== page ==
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The power of ‘humble data’

26 April 2016

Last week, Joe Ferns introduced the Big Lottery Fund’s plan for knowledge & learning, along with how we’d use data in the future. Today, Diana Barran, chief executive at SafeLives – the national charity dedicated to ending domestic violence – gives her take on knowledge and ‘humble data’

A number of the points in Joe’s blog really resonated with the experience we have had at SafeLives over the past few years, as we have tried to capture, aggregate, understand and use more data about the work of the many small specialist domestic abuse services around the country.logo

Joe talks about having a sense of purpose and being clear about why you are keeping the data.  We were clear that we wanted the voice and experience of the victim to be captured systematically and then analysed and shared with those who needed to hear it – everyone from the frontline practitioner, and the manager of the service to commissioners, funders and policy makers. We aim to never ask for a practitioner to record any data that they would not normally keep for the purposes of good case management. Our Insight’s dataset has information on over 50,000 adult victims, children and young people collected by about 50 different domestic abuse services.

And it has been the ‘humble data’ – the data about who accesses services, where they access them, how long they have to wait before getting help and what their needs are, that have proved to be powerful and actionable.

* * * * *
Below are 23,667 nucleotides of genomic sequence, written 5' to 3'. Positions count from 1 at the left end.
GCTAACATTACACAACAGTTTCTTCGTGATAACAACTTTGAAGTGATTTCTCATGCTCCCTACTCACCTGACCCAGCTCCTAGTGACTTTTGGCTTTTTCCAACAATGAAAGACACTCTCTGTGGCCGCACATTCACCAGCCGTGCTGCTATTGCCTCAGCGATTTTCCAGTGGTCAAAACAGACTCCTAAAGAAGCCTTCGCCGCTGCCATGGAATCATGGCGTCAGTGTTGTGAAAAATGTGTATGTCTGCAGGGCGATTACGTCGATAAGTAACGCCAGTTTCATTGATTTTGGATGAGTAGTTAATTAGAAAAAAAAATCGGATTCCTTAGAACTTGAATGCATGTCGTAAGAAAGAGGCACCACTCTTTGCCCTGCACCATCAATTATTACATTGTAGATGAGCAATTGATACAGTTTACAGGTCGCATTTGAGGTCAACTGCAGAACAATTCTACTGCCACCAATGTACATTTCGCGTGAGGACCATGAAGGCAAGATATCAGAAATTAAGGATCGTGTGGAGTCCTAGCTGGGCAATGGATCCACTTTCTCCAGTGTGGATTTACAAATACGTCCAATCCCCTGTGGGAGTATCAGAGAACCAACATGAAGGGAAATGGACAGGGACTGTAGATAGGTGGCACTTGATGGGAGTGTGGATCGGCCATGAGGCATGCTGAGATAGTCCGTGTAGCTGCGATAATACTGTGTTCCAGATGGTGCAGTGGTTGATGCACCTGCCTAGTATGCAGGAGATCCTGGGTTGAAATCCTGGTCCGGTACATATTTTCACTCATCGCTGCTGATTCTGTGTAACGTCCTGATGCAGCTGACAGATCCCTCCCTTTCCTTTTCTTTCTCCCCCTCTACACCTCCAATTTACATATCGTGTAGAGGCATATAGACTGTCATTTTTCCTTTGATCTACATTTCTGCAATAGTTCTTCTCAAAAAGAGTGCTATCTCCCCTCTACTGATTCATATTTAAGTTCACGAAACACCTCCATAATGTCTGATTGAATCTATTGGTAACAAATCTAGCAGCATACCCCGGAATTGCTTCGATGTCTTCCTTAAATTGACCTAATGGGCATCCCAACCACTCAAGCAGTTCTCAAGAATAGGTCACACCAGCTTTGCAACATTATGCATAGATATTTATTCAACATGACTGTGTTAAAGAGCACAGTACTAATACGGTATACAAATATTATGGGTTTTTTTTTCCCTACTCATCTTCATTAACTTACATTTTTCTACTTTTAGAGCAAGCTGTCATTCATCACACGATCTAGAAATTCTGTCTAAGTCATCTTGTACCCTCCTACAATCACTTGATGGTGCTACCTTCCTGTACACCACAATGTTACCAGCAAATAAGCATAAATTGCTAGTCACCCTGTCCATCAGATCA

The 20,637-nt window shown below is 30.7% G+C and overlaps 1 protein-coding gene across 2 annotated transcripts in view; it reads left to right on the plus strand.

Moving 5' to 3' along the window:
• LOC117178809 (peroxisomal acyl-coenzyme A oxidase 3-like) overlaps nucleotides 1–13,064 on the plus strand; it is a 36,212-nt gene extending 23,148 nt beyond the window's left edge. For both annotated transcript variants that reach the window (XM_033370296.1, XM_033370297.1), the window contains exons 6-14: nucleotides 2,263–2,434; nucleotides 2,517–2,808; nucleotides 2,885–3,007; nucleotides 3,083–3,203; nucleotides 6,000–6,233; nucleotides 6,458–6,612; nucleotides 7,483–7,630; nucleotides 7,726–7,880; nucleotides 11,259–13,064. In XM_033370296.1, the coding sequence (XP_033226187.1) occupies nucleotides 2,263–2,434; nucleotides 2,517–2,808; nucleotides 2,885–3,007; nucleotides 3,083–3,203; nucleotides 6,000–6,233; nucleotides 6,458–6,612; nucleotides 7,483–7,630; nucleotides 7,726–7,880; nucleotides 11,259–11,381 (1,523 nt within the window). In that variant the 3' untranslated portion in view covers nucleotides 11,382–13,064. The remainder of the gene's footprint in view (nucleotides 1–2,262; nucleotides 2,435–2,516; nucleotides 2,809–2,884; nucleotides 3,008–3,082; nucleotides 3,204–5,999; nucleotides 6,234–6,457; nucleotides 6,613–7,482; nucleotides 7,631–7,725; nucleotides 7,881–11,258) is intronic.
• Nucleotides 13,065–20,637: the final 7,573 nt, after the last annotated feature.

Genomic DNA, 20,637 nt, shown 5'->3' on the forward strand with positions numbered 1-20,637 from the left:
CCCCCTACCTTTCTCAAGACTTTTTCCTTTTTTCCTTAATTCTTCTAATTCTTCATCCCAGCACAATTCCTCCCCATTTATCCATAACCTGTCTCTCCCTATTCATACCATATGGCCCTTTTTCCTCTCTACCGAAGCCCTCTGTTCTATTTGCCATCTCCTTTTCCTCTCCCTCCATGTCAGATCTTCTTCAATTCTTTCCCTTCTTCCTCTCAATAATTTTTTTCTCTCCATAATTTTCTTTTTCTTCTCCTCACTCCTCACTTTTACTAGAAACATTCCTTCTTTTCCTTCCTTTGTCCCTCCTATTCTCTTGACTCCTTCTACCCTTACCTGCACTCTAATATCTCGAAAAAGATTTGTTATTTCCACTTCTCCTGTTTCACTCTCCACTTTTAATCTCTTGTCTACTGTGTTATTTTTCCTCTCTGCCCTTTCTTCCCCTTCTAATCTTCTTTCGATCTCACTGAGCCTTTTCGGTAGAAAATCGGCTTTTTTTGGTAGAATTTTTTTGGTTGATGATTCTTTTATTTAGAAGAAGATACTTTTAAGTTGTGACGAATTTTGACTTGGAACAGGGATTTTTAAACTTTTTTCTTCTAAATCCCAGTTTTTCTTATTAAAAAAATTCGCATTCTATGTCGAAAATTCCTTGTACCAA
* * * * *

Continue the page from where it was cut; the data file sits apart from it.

A few examples:

  • Domestic abuse has a terrible impact on the mental health of both the victim and their children.  But our data showed major variations in levels of disclosure of mental health problems – from under 10% to over 60%.  The obvious question is why? What emerged is that the setting of the service and confidence of the practitioner are key to eliciting a disclosure.  Domestic abuse practitioners based in hospitals saw twice the level of disclosure than their colleagues in community settings.  Local services are using this information to negotiate co-location in A&E or with the local mental health team.  The result?  Big increases in disclosures and a better response for victims.
  • We can see the lack of provision for older women, many of whom live with abuse for over 20 years before they get help.  This is a simple message for funders to hear and respond to in their grant making.  Other messages about inequality of access that have relevance to funders, commissioners and policy makers are crystal clear in relation to barriers for B&ME victims to the criminal justice system, for working women to refuge provision and for LGBT communities. Click here for more of our data on this issue

None of this is to say that outcome data isn’t important.  Of course it is. The joy of the humble stuff – especially when it is aggregated – is that the evidence is solid, the messages self evident and the resulting action benefits those who we are aiming to support in a way that no charity analysing its work on its own could reasonably do.  And crucially, it can often be achieved without a big price tag attached.


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